New York Republicans Demand Investigation Into Alleged Antisemitic Question On State Exam

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UPDATE: This story has been updated to include a statement from a New York State Education Department spokesperson.

House representative lawmakers from New York sent a letter to Gov. Kathy Hochul and the state’s Department of Education Commissioner Betty Rosa demanding an investigation into a potentially antisemitic question on the New York Regents Exam that asked respondents “who benefited most” from the changes in the Israeli borders from 1947 to 2017.

The letter was sent Thursday by nine Republican representatives, headed by Rep. Mike Lawler, but did not include Republican representatives George Santos or Nicole Malliotakis. Lawler said he was “appalled” to see such a “blatantly antisemitic question” on the exam, according to the press release. (RELATED: College Offering New Course On Israel’s ‘Crime Of Apartheid’)

The letter came from a place of “grave concern” after lawmakers saw the content of one of the questions on the exam.

“We are writing to express our grave concern with the abhorrent, anti-Semitic question included in this winter’s NYS Regents Exam in Global History and Geography,” the letter read. “The question posed, which is also displayed in an image below, asks who benefited the most from changes shown on maps of Israel and surrounding areas from 1947 to 2017.”

The question shows three maps of Israel starting from 1947 when Israel declared its independence as a Jewish state, in 1949 after the Arab-Israeli war that gave Jordan control of eastern Jerusalem and the East Bank, with Egypt controlling Gaza and, finally, a map from 2017 showing the changes after Israel annexed Jerusalem in 1908, according to the letter. Respondents were given four options to answer: “Zionists and Jewish immigrants,” “the government of Jordan,” “Palestinian nationalists” and “the citizens of Lebanon.”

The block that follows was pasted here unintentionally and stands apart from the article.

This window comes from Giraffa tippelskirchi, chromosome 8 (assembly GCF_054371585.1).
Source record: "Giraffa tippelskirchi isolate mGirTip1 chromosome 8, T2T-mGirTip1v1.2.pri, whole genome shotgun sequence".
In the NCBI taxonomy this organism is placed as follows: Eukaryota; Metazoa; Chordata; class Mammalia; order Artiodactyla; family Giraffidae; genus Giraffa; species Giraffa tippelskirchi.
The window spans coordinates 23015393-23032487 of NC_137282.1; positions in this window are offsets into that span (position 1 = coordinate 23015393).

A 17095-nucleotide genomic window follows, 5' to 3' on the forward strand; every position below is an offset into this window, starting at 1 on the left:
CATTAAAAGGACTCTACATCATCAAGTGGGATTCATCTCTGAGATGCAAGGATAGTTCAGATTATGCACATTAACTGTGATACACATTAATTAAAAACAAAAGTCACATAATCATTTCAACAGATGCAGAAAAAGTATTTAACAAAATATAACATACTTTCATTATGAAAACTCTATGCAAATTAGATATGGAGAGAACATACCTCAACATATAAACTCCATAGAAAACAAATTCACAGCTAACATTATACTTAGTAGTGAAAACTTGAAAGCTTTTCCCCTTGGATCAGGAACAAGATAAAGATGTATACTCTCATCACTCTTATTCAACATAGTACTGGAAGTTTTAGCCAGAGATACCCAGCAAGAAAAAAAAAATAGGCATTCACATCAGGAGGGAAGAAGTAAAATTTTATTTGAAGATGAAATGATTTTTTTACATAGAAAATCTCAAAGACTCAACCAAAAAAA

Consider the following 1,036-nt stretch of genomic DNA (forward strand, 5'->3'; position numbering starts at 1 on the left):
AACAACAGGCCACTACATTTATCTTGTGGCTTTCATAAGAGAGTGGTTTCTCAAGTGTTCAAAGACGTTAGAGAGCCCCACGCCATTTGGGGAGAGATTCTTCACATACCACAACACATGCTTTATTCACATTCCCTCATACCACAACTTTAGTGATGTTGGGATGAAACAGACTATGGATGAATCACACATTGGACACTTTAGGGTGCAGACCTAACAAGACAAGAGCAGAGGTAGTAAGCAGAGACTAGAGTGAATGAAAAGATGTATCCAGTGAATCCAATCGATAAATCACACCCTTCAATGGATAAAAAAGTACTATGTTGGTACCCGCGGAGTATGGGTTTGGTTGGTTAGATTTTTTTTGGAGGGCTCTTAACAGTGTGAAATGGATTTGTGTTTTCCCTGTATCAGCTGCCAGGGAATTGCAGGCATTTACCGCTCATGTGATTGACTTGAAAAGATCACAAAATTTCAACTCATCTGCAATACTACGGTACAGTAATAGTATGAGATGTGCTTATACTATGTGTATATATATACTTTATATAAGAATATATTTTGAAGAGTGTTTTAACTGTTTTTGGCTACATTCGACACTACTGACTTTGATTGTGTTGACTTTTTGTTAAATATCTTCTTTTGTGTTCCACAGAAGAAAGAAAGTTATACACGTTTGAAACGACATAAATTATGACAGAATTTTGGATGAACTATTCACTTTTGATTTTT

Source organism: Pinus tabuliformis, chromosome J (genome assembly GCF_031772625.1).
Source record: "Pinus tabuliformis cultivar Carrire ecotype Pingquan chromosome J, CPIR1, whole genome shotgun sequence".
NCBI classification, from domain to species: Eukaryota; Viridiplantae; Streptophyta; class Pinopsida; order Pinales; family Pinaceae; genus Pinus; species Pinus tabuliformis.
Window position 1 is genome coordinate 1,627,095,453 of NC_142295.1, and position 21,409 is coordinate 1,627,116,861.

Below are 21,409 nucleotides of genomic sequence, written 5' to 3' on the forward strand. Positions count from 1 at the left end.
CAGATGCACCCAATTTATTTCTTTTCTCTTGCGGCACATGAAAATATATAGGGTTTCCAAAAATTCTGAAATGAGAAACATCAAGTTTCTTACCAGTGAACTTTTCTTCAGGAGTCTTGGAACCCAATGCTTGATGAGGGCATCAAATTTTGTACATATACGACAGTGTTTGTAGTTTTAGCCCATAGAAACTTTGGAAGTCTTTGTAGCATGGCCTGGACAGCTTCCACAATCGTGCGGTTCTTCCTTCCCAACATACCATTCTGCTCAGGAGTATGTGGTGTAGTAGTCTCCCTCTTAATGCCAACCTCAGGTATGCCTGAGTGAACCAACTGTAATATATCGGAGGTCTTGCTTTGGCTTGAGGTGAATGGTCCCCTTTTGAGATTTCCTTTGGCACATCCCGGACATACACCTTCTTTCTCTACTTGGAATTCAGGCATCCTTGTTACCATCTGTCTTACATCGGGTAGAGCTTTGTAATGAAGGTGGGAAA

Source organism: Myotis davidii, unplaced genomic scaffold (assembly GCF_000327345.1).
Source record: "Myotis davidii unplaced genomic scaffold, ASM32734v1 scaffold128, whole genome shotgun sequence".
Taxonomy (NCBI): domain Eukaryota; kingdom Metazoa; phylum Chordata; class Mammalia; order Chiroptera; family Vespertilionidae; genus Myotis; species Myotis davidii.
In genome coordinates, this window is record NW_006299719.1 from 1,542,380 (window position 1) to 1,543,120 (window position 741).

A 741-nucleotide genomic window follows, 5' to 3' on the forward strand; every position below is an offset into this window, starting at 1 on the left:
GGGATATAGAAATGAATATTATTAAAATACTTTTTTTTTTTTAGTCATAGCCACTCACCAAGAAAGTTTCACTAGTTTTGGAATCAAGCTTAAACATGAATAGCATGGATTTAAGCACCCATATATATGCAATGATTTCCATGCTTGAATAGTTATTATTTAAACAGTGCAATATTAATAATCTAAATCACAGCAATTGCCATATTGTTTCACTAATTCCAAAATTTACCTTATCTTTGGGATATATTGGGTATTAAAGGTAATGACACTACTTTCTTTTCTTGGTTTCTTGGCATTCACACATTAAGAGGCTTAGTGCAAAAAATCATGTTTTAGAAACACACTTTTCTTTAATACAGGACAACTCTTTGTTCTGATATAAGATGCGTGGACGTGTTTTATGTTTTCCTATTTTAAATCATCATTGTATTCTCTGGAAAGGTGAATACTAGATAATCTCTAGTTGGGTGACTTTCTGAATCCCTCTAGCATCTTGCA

Israeli soldiers patrol the center of Jerusalem on January 30, 2023 as the authorities intensified security measures following last week's shooting attack by a Palestinian man who killed seven people near a synagogue in the Israeli-annexed eastern sector of the city. - The attack came a day after Israeli forces killed 10 Palestinians in the Jenin refugee camp, in the deadliest raid by Israeli forces in the West Bank in nearly two decades. (Photo by MENAHEM KAHANA / AFP) (Photo by MENAHEM KAHANA/AFP via Getty Images)

Israeli soldiers patrol the center of Jerusalem on January 30, 2023, as the authorities intensified security measures following last week’s shooting attack by a Palestinian man who killed seven people near a synagogue in the Israeli-annexed eastern sector of the city. (Photo by MENAHEM KAHANA/AFP via Getty Images)

“For centuries, the State of Israel, one of our Nation’s greatest allies, and Jews have fought for their right to exist,” the letter said. “This question attempts to cast doubt on that very notion and rewrite history by erasing the struggle for independence that the State of Israel faced.”

The letter concluded by calling for an “immediate investigation” calling the question an “abject failure” of the education system and an “attack on New York’s Jewish community.”

“Which is why we are calling on Governor Hochul and Commissioner Rosa to open an immediate investigation into this matter, so that we can hold those responsible accountable for this heinous action,” Lawler said in the press release. “It is imperative that we take on anti-Semitism wherever it attempts to take root and a thorough investigation into this matter should help prevent a question of this nature from ever appearing on a state Regents Exam again.”

A spokesperson for the New York State Education Department told the DCNF that questions for the exam were approved by a “diverse group” of state “social studies teachers.”

“All exam questions are reviewed multiple times by NYS-certified teachers and State Education Department subject matter and testing specialists to ensure they are not biased and accurately measure the learning standards,” the spokesperson said. “The questions were designed to test students’ knowledge of geography as it relates to historical events surrounding the creation of the State of Israel, including the impact of the Holocaust on migration to Israel.”

The spokesperson also clarified that “as per standard practice” the questions will not be used on future exams and that the department is committed to “advance equitable access to opportunity while keeping the lessons and atrocities of the past, such as the Holocaust.”

Hochul and Lawler did not respond to the Daily Caller News Foundation’s request for comment.

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